Mir Behram Baloch
When the British ruled, they were actually respected and liked by much of the . This comes out in a verse written by a poet who spoke of Sir Robert Sandeman: “Sandeman Sahib is the friend of us all/ he gives us money to have nose-rings made/all our jewelry is made of gold/and if we have no gold he listens to us.”
The Afghan people who lived in British ruled Balochistan also benefited. In the words of Richard Bruce, they (the British) finally brought peace and tranquility in the Baloch hills in collaboration with the Sardars.
They laid a network of roads, railways and so that their military and local militia could move with ease. The British also brought with them a great number of munshis, (readers) babus (Clerical Staff) and clerks and opened a few schools in the newly built cantonments and civil townships. This was the in the long process to usher in a change in the static and immobile lifestyle of the common Baloch.
The infrastructure and though, was primitive and inadequate, yet it did bring a visible dent in the obvious attitude of the young male section of the upper society but the females did not benefit from it particularly in the tribal/ nomadic areas. The sons of the elite had their education inAitcheson College-like institutions and the females of a few selected families went to convent schools but it could not socially affect the way of life.
The Baloch states of Kalat, Kharan, Lasbela and Mekran were put under the same colonial yoke, yet they could not enjoy such of infrastructure and education as those states were left at the mercy of their rulers who only co-operated in subordination to British political agents in strategic and military affairs in preventing the Czars of Russia to reach the warm waters of Baloch seas.
With the evacuation of the British from the Baloch soil, both British Balochistan and the Baloch states became a part of Muslim Pakistan. Mekran is the bastion home of the original and indigenous Baloch people since ages with a sedentary and civilized population of the “oasis culture” of Sumaria.
In terms of infrastructure “it looks as if man had for the first time, ceased to be a wandering hunter, attaching himself to a small piece of land to grow crops and domesticate cattle for obtaining a regular supply of food from the land, milk, meat, wool and hide from the cattle.”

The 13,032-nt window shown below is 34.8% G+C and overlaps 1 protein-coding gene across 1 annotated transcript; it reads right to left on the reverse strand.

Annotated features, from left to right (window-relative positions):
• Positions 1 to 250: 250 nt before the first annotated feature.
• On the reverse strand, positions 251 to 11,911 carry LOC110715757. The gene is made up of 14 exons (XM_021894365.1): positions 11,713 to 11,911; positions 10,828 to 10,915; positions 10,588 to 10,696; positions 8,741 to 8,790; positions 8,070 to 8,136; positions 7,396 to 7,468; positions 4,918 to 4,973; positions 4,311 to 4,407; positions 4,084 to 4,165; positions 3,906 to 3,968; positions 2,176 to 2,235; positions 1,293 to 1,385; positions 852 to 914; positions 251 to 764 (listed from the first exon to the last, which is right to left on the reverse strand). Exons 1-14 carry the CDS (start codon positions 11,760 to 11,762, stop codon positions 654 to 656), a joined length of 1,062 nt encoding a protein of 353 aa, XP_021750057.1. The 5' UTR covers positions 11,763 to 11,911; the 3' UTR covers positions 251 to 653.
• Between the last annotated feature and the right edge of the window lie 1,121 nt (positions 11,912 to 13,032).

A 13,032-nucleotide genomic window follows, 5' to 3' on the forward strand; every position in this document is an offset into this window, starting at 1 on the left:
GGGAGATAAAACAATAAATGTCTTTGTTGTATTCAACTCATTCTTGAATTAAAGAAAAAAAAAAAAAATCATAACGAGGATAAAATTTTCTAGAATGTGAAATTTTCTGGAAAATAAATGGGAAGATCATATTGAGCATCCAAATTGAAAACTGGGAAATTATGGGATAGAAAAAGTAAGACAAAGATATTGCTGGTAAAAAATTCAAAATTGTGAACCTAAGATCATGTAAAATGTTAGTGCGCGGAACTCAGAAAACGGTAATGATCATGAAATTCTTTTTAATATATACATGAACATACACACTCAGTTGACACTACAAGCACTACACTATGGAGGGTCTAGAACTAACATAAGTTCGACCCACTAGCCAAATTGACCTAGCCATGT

The telegraph lines, mud roads, Mekran levy Corps with a couple of schools and dispensaries in Panjgur and Ketch produced a class of semi-educated teachers who emulated the camp followers not only in their manners and food but in also dress. The already available madrasah education since centuries produced religious scholars who were opposed to sending the male children to these schools. Sending the female children to the schools was impossible. Female schools were opened in the mid-1950s and a few educated men dared to send their daughters first.
A named Dr. N.A. Baloch who visited Panjgur last year, wrote to me that he was pleasantly surprised to find female education phenomenally progressing with hundreds of students in the only girl’s college and thousands of them in girls’ schools.
To Dr. Baloch it is the Centre and Cultural Hub of Balochistan as he, like many Balochi intellectuals, does not attribute to the idea that colonial lines can be the dividing frontiers of an ancient culture. Therefore, this present administrative province of ours can hardly qualify to be known as the land of the Baloch people as its ethnic multiplicity and shifting demographic patterns seldom makes one at ease to accept this improvisation a permanent abode where “a job for each” is guaranteed in the scorching sun of the present day political realities.
But one has to see the changing patterns in the lifestyle of the Baloch people in the background of this multiplicity considering action and reaction of all those forces which generated this phenomenon in the wake of the “great game” and continues to manifest itself until today.
Makran does not have an all-weather network of roads but the rapid deployment forces policy blessed it with airports in six major towns connecting them mutually with Karachi and Quetta.